Look up! Spot the International Space Station in the San Antonio sky Wednesday evening

The space station will be visible for about 7 minutes

International Space Station Flyover -- Wednesday, September 14, 2022. (KSAT)

SAN ANTONIO – Calling all space enthusiasts! The International Space Station will be flying overhead Wednesday evening and if you time it right, you could see it float across the San Antonio sky.


DETAILS

Exact details on when and where to look for the ISS Wednesday evening can be found below:

  • TIME: 8:29 pm, Wednesday, September 14, 2022
    • Note: This is when visibility begins
  • APPEARS: 10° above the SW horizon
  • DISAPPEARS: 10° above the NE horizon
  • MAX HEIGHT: 79°
  • VISIBLE FOR 7 MINUTES

Wednesday night’s flyover should be a decent one since the ISS’s max height is expected to reach almost 80°. NASA notes that flyovers typically over 40° provide the best chances for viewing since they are visible above most buildings and landscapes.


WHAT DOES IT LOOK LIKE?

According to NASA, the International Space Station looks like a bright star or an airplane (without the flashing lights) moving fast across the night sky. For reference, airplanes generally fly around 600 mph, but the space station travels at a speed of over 17,000 mph!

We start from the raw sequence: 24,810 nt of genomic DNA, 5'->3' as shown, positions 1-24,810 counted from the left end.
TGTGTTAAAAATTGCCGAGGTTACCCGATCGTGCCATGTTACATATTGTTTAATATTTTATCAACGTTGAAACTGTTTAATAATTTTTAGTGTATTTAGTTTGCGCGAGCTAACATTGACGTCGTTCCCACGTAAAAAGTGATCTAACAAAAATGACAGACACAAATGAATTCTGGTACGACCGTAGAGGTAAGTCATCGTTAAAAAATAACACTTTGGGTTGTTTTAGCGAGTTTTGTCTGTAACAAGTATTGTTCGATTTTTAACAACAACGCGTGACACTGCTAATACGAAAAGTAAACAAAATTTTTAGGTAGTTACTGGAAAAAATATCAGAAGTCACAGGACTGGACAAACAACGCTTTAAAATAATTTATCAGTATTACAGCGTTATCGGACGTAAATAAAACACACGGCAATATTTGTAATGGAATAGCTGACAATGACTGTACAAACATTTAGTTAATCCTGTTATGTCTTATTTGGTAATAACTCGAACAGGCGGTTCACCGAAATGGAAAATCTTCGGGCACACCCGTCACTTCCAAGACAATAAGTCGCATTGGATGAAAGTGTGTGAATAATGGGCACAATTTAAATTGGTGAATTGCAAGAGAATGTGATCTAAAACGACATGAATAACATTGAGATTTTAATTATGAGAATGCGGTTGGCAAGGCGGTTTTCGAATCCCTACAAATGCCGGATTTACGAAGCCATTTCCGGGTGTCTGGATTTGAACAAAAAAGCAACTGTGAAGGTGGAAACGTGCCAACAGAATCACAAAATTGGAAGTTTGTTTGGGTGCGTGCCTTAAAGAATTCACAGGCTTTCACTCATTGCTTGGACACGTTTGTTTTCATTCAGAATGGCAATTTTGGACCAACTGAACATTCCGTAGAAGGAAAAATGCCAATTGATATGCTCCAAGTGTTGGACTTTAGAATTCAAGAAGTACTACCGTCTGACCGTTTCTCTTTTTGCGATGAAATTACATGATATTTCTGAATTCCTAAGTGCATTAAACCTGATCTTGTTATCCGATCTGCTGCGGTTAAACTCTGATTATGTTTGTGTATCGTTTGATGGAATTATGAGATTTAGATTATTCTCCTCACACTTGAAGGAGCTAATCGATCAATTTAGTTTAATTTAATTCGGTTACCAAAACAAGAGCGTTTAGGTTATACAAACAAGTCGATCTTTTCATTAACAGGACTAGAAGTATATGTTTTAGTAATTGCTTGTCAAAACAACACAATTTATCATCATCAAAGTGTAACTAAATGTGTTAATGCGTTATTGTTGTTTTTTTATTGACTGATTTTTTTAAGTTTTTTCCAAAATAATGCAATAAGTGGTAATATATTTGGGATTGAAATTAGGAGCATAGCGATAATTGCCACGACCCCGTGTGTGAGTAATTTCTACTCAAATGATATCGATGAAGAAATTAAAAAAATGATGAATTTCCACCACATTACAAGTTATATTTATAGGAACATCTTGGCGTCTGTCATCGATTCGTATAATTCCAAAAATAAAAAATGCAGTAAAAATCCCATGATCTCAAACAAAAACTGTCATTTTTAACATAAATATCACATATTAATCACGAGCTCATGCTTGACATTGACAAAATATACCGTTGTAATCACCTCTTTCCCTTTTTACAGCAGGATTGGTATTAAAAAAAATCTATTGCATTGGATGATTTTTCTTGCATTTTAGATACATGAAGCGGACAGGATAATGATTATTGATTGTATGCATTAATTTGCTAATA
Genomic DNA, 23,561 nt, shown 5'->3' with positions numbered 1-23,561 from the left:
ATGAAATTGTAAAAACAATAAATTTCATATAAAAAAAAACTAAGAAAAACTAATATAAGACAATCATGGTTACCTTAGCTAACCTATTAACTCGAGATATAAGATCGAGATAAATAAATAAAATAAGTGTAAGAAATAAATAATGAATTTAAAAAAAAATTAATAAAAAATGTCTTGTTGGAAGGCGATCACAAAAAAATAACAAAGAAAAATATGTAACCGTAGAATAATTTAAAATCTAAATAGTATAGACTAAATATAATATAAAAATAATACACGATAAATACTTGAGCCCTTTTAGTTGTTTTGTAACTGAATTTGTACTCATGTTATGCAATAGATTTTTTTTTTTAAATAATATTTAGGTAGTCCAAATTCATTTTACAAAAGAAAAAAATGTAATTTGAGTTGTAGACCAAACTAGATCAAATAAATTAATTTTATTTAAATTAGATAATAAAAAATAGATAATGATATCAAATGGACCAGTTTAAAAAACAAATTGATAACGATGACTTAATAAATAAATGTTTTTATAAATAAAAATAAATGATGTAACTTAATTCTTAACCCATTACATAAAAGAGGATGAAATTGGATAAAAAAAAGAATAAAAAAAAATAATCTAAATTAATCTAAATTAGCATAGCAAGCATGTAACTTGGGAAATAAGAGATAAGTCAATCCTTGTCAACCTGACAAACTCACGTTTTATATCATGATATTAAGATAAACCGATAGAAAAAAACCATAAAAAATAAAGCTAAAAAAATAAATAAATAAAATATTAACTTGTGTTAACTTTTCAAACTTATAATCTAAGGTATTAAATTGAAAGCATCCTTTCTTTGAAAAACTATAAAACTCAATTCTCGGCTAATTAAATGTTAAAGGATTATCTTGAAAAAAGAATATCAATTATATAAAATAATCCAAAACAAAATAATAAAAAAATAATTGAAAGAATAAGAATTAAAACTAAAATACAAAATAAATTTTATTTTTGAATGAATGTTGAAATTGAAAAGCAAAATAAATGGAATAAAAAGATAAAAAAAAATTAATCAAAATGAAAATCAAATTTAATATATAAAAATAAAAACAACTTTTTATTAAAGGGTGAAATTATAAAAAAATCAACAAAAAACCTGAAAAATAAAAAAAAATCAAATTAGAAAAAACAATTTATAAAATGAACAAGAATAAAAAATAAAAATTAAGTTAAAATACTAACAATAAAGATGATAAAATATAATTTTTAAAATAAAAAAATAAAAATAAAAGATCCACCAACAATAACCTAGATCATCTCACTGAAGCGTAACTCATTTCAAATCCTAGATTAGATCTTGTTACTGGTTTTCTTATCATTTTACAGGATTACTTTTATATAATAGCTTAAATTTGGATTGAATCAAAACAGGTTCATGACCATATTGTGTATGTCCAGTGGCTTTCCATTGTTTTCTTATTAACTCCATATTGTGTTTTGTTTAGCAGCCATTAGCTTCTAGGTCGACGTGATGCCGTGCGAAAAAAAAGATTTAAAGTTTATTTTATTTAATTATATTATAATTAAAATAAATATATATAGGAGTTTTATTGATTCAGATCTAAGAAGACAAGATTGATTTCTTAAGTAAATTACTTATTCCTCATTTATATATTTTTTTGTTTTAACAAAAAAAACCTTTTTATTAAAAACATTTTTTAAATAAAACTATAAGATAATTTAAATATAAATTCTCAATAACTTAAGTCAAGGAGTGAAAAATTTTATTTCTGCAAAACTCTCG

FORECAST

Viewing conditions weather-wise should also be decent to catch a glimpse of the passing light overhead. Mostly clear skies are currently in the forecast for Wednesday evening with temperatures falling into the 80s after dinnertime.

Temperatures will fall into the 80s after dinnertime Wednesday. (KSAT)

For a full look at the forecast, visit the KSAT weather page here.

If you manage to snap a picture or a video, we’d love to see them! Upload your photos to KSAT Connect found here.


HISTORY

According to NASA, the first part of the International Space Station was launched in November 1998. After assembling additional pieces over the course of the following 24 months, the station was ready for the first crew to arrive in November 2000. Scientists from the United States and partners around the world completed construction of the space station in 2011. The ISS has been home to humans since the first crew arrived almost 22 years ago, and allows crew members to perform unique research on a day-to-day basis.

Want to learn more about the International Space Station itself? You can find more information on their website by clicking here.



About the Author:

Meteorologist Mia Montgomery joined the KSAT Weather Authority Team in September 2022. As a Floresville native, Mia grew up in the San Antonio area and always knew that she wanted to return home. She previously worked as a meteorologist at KBTX in Bryan-College Station and is a fourth-generation Aggie.